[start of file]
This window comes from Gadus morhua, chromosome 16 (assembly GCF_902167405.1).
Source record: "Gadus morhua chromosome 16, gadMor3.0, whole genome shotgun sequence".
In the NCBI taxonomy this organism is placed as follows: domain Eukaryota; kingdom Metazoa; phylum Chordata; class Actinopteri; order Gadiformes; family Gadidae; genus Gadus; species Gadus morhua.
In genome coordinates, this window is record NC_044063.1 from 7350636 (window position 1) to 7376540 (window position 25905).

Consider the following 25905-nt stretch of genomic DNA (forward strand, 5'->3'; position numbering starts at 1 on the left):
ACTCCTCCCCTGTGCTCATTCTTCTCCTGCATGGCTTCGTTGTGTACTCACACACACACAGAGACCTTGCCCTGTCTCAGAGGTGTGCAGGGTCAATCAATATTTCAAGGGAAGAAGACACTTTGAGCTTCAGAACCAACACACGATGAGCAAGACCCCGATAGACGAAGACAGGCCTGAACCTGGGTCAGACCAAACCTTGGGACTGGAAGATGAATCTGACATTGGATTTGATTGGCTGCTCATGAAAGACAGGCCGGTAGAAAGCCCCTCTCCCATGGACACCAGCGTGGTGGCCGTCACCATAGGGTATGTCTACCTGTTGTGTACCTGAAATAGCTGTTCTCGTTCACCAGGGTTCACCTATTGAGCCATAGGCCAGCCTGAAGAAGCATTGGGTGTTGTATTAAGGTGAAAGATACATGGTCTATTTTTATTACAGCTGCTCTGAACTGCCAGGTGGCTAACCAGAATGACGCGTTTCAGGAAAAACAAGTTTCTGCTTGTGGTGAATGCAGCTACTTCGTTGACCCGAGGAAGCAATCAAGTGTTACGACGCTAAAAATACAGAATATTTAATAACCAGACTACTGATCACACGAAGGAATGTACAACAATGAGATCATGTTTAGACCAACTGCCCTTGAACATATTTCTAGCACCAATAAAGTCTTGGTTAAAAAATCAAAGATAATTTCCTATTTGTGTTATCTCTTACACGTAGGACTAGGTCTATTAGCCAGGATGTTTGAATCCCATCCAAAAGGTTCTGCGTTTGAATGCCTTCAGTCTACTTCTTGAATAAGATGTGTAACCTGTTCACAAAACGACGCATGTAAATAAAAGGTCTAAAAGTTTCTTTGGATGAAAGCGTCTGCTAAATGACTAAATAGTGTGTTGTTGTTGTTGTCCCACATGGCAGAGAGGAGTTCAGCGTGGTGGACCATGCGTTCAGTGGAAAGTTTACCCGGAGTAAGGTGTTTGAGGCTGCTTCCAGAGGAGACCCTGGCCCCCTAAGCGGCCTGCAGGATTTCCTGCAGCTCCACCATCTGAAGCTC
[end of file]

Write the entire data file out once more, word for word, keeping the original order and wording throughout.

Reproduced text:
This window comes from Gadus morhua, chromosome 16 (assembly GCF_902167405.1).
Source record: "Gadus morhua chromosome 16, gadMor3.0, whole genome shotgun sequence".
In the NCBI taxonomy this organism is placed as follows: domain Eukaryota; kingdom Metazoa; phylum Chordata; class Actinopteri; order Gadiformes; family Gadidae; genus Gadus; species Gadus morhua.
In genome coordinates, this window is record NC_044063.1 from 7350636 (window position 1) to 7376540 (window position 25905).

Consider the following 25905-nt stretch of genomic DNA (forward strand, 5'->3'; position numbering starts at 1 on the left):
ACTCCTCCCCTGTGCTCATTCTTCTCCTGCATGGCTTCGTTGTGTACTCACACACACACAGAGACCTTGCCCTGTCTCAGAGGTGTGCAGGGTCAATCAATATTTCAAGGGAAGAAGACACTTTGAGCTTCAGAACCAACACACGATGAGCAAGACCCCGATAGACGAAGACAGGCCTGAACCTGGGTCAGACCAAACCTTGGGACTGGAAGATGAATCTGACATTGGATTTGATTGGCTGCTCATGAAAGACAGGCCGGTAGAAAGCCCCTCTCCCATGGACACCAGCGTGGTGGCCGTCACCATAGGGTATGTCTACCTGTTGTGTACCTGAAATAGCTGTTCTCGTTCACCAGGGTTCACCTATTGAGCCATAGGCCAGCCTGAAGAAGCATTGGGTGTTGTATTAAGGTGAAAGATACATGGTCTATTTTTATTACAGCTGCTCTGAACTGCCAGGTGGCTAACCAGAATGACGCGTTTCAGGAAAAACAAGTTTCTGCTTGTGGTGAATGCAGCTACTTCGTTGACCCGAGGAAGCAATCAAGTGTTACGACGCTAAAAATACAGAATATTTAATAACCAGACTACTGATCACACGAAGGAATGTACAACAATGAGATCATGTTTAGACCAACTGCCCTTGAACATATTTCTAGCACCAATAAAGTCTTGGTTAAAAAATCAAAGATAATTTCCTATTTGTGTTATCTCTTACACGTAGGACTAGGTCTATTAGCCAGGATGTTTGAATCCCATCCAAAAGGTTCTGCGTTTGAATGCCTTCAGTCTACTTCTTGAATAAGATGTGTAACCTGTTCACAAAACGACGCATGTAAATAAAAGGTCTAAAAGTTTCTTTGGATGAAAGCGTCTGCTAAATGACTAAATAGTGTGTTGTTGTTGTTGTCCCACATGGCAGAGAGGAGTTCAGCGTGGTGGACCATGCGTTCAGTGGAAAGTTTACCCGGAGTAAGGTGTTTGAGGCTGCTTCCAGAGGAGACCCTGGCCCCCTAAGCGGCCTGCAGGATTTCCTGCAGCTCCACCATCTGAAGCTC